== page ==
A few weeks ago Phase One released Capture One 12 with a slick new interface, support for plug-ins, and a fix for one of my pet bugs (I call it Ralph). There are also a handful of new properties that allow workflows to be automated.
With the release I’ve updated all of my scripts for Capture One 12.
Capture One collections include a new
user property to help differentiate the session’s collections from a user’s favorites.
With this new property finding favorites is fairly simple:
tell front document of application "Capture One 12" set theFolder to captures set captureCollection to item 1 of (collections whose folder is theFolder and user is true) end tell
This is also the key to making my capture folder navigation scripts work again.
Another new feature is the
sort order property, which allows a script to sort a collection by over a dozen different keys. The main use I’ve found for this is easy, automated batch renaming.
tell front document of application "Capture One 12" -- Sort by date set sorting order of current collection to by date set sorting reversed of current collection to false end tell
Previously batch renaming was a multi-step manual process:
- Sort by the desired key
- Select all
- Reset the renaming counter
- Batch rename
All of these steps could be mapped to keyboard shortcuts, but who has time for that? A short script will do all of those steps in a single action. Paired with a few more lines of code, the script could move between all favorites and rename an entire session with in a single go.
Bonus: Progress Reporting
Anyone who has run a larger script that handles a lot of files has certainly run into the fact that Capture One blocks user input while a script is running. While this isn’t solved in 12, scripts can at least indicate they’re still running with the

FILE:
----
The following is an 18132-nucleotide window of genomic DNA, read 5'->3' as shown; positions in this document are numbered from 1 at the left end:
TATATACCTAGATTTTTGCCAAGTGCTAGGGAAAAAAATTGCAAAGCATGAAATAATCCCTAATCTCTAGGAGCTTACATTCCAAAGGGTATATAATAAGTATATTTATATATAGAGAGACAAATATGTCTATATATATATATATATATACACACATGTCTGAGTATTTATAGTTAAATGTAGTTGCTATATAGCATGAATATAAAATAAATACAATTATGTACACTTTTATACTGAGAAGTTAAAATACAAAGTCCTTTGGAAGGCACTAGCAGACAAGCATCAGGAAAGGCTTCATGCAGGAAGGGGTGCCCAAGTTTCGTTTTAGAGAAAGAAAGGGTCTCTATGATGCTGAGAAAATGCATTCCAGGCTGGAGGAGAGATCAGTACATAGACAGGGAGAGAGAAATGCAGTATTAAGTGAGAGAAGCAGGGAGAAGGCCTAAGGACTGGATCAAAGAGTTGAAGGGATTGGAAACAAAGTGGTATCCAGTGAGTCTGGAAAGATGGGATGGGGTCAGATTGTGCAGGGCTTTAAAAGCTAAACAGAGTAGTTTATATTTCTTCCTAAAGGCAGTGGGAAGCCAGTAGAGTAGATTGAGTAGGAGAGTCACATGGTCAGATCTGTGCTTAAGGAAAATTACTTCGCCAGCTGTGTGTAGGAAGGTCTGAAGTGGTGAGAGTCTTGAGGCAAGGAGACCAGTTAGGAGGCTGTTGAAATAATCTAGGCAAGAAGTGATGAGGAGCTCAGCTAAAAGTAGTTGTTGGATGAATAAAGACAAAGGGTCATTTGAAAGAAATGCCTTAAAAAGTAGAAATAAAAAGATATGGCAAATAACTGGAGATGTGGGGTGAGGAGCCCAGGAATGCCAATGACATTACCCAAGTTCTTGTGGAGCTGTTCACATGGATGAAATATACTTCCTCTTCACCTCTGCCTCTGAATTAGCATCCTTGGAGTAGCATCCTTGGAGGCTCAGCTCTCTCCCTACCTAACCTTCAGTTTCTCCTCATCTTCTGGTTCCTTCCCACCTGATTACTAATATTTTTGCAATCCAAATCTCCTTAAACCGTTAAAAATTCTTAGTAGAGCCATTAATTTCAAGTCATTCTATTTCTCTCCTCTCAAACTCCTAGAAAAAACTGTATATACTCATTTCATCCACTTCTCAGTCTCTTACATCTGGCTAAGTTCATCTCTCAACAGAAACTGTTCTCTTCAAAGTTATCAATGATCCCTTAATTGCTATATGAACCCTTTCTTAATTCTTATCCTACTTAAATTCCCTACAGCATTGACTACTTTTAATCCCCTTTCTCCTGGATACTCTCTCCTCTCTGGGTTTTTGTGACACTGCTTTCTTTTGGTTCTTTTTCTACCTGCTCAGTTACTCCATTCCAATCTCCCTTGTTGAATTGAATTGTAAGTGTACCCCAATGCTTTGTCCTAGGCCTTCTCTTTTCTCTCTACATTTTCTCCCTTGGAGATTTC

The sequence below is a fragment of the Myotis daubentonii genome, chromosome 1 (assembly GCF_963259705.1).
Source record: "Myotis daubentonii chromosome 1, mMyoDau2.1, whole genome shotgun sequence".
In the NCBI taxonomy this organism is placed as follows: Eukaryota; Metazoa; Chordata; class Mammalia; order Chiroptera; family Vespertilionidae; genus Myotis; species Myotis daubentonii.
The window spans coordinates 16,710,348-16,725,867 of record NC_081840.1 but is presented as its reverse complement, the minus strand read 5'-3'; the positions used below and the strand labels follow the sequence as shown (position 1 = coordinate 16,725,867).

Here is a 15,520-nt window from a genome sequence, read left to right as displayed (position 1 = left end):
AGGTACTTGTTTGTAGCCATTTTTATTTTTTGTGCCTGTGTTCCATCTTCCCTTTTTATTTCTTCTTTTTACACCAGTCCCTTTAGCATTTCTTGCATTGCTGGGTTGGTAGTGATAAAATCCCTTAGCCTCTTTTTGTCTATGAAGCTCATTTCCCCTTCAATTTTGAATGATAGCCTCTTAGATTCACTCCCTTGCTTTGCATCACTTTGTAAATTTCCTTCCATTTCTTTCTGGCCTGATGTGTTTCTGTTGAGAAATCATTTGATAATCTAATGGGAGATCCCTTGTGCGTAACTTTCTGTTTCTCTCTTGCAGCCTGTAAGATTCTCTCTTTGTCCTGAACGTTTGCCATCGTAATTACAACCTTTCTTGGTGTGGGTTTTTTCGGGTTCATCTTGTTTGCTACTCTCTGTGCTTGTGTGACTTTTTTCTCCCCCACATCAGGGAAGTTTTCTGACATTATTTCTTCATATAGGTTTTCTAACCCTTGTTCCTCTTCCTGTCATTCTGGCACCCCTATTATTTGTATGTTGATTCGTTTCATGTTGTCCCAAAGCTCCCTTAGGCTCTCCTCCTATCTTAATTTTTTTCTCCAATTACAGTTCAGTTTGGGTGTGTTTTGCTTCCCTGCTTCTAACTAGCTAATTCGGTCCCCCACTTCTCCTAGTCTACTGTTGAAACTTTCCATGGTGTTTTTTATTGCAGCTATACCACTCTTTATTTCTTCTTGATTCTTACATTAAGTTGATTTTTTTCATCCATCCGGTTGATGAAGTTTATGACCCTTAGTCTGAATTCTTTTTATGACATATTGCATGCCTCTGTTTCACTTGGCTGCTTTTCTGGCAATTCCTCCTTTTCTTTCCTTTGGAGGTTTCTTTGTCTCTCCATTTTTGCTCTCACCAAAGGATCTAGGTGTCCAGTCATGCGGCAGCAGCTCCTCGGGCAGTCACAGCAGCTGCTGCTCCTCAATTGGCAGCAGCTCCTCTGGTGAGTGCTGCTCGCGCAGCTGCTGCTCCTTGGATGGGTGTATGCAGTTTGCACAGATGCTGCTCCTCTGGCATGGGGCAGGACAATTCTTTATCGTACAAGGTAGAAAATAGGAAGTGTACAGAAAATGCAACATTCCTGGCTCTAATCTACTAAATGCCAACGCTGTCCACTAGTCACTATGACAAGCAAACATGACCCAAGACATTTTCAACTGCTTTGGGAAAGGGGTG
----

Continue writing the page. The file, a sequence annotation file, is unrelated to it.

The progress is displayed in the same view as other Capture One progress bars.
tell application "Capture One 12" -- progress set up set progress total units to 10 set progress completed units to 0 set progress text to "Doing important things" -- for each task set progress completed units to progress completed units + 1 set progress additional text to "Details about the important thing" end tell
There is a lot of doom and gloom in the photo industry surrounding renderings taking over photography. Some of them are old hat, like Ikea’s catalogues, some are new like virtual Instagram influencers, and each one heralds the end of our profession.
Apple, recently, has been going the other direction. The wallpapers for the latest iPhones and Apple Watches are all real photos and videos1. Planets made of soap, nebulas from ink and paint, and physics replacing a physics engine with giant versions of watch faces.
In both cases using CGI might have been easier, but Apple instead chose to allow their photographers to experiment and play with photography in ways that aren’t often found in commercial shoots. The results are visually stunning and, perhaps, even whimsical.
- The iPhone wallpapers were even shot on iPhones [return]